More reasons to be wary of commissioning

Greens oppose Brighton & Hove City Council’s move to an ‘Intelligent Commissioning’ model, as I’ve detailed previously.

Commissioning creates a split between who buys a service and who provides it – which in the public sector is often rather artificial. Public services are not like the business sector and cannot be treated in that way. If I recall rightly, the council tried several times to outsource municipal waste collection before having to bring it back in-house after experiencing serious problems with managing the contracts with provide suppliers.

It’s much harder to manage and monitor contracts than many people realise. Which makes the House of Commons Health Committee’s March 2010 report on Commissioning [PDF] very interesting reading.

The report is fairly damning of Primary Care Trusts, the main NHS bodies tasked with commissioning. The committee also pulls no punches on the idea of commissioning itself. The report (which I highly recommend) finds that before introducing the purchaser-provider split (aka commissioning) the NHS had admin costs of about 5% of total NHS expenditure. Since then it has risen to be around 13.5% of NHS expenditure. That’s an absolutely huge increase.

A team at York University cited in the report note that old ‘Beveridge-type’ health systems have low transaction costs and that:
“In the English NHS, the purchaser-provider split, private finance, national tariffs and other policies aiming to stimulate efficiency in the  system and create a mix of public and private finance and provision mean almost unavoidably that the more information is needed to make contracts, hence transactions costs of providing care have increased, and may continue to increase.”

(It’s worth nothing that despite commissioning the York study, the Department of Health never published it, the Health Committee had to winkle it out direct from the academics over protests from civil servants. The same civil servants were also rebuked by the committee for failing to provide accurate figures for costs themselves!)

The committee’s report concludes that unless some convincing, rigorous new data shows benefits for the 20 years of NHS commissioning, it should be abolished as a costly failure.

I find it hard to believe that the city council are going to be able to somehow avoid these risks and pitfalls. Commissioning would need to deliver some immense cost-savings (which nobody has the evidence to prove it can) to justify almost trebled admin costs!

I have asked, and will keep asking, for evidence to justify the council’s leap into ‘Intelligent Commissioning’.

6 thoughts on “More reasons to be wary of commissioning”

  1. Interesting, but the NHS figures you give lack context.

    The jump from 5% to 13.5% was the cost of working in a new way, if the savings were greater then the cost is justified. Do you know how much was saved, or not?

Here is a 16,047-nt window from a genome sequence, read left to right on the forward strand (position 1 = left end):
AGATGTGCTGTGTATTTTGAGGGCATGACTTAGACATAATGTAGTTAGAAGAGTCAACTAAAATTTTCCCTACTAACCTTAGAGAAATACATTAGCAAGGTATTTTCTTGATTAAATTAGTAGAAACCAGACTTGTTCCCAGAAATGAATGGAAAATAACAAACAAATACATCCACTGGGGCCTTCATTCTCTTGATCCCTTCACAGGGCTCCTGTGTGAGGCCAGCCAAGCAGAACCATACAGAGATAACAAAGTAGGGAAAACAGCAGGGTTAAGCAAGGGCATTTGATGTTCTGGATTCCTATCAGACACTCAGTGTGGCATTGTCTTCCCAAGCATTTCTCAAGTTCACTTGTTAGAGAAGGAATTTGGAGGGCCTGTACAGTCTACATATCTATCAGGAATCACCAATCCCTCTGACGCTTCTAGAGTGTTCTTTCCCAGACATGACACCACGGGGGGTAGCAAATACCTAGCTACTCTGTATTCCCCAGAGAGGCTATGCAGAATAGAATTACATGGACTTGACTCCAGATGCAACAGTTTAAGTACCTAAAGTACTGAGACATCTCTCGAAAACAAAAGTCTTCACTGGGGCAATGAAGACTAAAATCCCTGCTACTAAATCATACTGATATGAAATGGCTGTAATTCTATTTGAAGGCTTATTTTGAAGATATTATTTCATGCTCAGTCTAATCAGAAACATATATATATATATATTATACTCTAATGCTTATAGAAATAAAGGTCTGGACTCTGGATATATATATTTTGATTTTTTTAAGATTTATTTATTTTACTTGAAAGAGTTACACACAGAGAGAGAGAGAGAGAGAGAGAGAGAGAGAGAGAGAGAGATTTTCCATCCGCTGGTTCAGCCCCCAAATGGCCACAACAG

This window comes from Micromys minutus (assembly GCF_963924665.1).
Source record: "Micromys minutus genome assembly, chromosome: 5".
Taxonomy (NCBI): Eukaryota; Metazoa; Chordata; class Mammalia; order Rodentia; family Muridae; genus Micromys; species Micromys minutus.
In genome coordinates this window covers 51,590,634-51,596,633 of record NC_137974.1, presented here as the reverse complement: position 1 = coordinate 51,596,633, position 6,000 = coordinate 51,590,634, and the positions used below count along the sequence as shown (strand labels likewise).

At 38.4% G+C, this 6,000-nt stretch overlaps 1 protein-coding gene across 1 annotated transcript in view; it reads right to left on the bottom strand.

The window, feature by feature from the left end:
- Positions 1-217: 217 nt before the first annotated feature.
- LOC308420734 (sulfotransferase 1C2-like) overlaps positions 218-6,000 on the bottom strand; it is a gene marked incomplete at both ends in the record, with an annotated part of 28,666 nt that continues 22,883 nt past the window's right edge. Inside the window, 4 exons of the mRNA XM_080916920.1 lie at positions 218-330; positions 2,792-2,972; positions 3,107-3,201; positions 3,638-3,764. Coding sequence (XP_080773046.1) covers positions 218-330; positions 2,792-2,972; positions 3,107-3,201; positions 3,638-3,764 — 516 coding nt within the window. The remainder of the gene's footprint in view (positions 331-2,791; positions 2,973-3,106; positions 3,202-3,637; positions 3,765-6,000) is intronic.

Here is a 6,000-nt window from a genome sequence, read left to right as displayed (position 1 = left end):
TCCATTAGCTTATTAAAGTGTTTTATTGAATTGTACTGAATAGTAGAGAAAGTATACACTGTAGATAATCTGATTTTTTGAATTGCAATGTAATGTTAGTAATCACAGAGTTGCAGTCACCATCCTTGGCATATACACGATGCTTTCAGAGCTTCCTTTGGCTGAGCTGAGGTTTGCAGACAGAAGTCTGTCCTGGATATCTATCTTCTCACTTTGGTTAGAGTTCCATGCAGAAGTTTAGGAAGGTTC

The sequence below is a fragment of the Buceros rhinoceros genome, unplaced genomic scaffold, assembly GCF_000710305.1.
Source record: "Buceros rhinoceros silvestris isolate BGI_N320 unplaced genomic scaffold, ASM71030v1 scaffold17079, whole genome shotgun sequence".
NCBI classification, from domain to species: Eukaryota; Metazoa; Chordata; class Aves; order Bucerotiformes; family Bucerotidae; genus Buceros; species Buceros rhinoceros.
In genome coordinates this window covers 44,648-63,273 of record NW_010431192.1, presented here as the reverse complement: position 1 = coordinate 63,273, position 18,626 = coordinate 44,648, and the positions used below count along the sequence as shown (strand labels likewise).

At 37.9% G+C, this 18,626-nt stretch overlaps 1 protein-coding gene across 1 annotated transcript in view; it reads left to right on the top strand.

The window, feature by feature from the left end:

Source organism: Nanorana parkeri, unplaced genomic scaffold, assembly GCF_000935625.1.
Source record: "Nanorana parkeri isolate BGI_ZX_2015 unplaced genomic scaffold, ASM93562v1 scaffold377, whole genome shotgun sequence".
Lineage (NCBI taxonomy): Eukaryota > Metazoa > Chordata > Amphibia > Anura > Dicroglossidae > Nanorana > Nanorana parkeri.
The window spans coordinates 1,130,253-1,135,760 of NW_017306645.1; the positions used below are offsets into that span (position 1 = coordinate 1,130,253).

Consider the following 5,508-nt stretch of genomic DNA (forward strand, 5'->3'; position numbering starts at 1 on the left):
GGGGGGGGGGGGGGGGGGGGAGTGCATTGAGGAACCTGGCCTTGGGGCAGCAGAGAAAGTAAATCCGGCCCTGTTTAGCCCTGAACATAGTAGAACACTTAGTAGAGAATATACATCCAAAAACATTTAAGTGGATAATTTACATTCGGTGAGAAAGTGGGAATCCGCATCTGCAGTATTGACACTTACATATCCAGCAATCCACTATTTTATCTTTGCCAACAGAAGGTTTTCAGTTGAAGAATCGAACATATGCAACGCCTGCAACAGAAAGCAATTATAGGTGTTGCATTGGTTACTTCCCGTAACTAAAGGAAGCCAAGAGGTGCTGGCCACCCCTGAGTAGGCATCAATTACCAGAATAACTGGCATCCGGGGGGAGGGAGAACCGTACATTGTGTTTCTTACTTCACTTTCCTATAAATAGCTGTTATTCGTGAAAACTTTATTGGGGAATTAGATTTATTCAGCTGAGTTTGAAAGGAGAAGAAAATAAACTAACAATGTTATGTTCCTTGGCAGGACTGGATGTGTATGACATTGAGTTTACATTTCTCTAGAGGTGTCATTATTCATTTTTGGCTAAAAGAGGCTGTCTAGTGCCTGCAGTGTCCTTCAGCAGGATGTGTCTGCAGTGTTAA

1. The Health Committee’s report tries but fails to find any figures to justify the increased expenditure. In other words, the NHS is unable to show any savings as a result of this working in new ways. Which is why the Committee concluded that unless reliable figures proving savings could be found, commissioning should be ditched.

  2. I see, thanks for sharing this and pointing this out.

    Who’s pushing for this in the council, and are they accountable to anyone for their decisions? Do they have to give evidence, or at least reasonable grounds for believing this is worth doing, in order to do it?

    1. These changes are being led by the Council’s Chief Executive and the Conservative administration who have approved various stages of the plans at their cabinet meetings. Cllr Mary Mears, the Conservative leader of the Council, has publicly supported the plans. As far as I know, they are not required to provide evidence to justify their proposals. Some of the reasoning provided can be viewed online here and also in the currently open phase 2 consultation.

  3. Right. I’m not familiar with how these systems work, thank you for the links and details.

    What’s the alternative to commissioning that you’d like to see the council adopt, and why would it preferable? What evidence would you give to support your view?

  4. Actually I’ve just read your post on keeping services in-house. On one hand, I can see the intuitive sense behind your points that staff would have better experience and morale, and that task-by-task we could expect this to cost less than external consultants. But conversely, there’s an argument that too much job security can result in staff complacency, over-hiring and inefficiency.

    I don’t know which would result in a better or more cost-effective service, or where the optimal balance might be struck. I’m open minded to both points of view, and interested in what the evidence might be around keeping services in-house.

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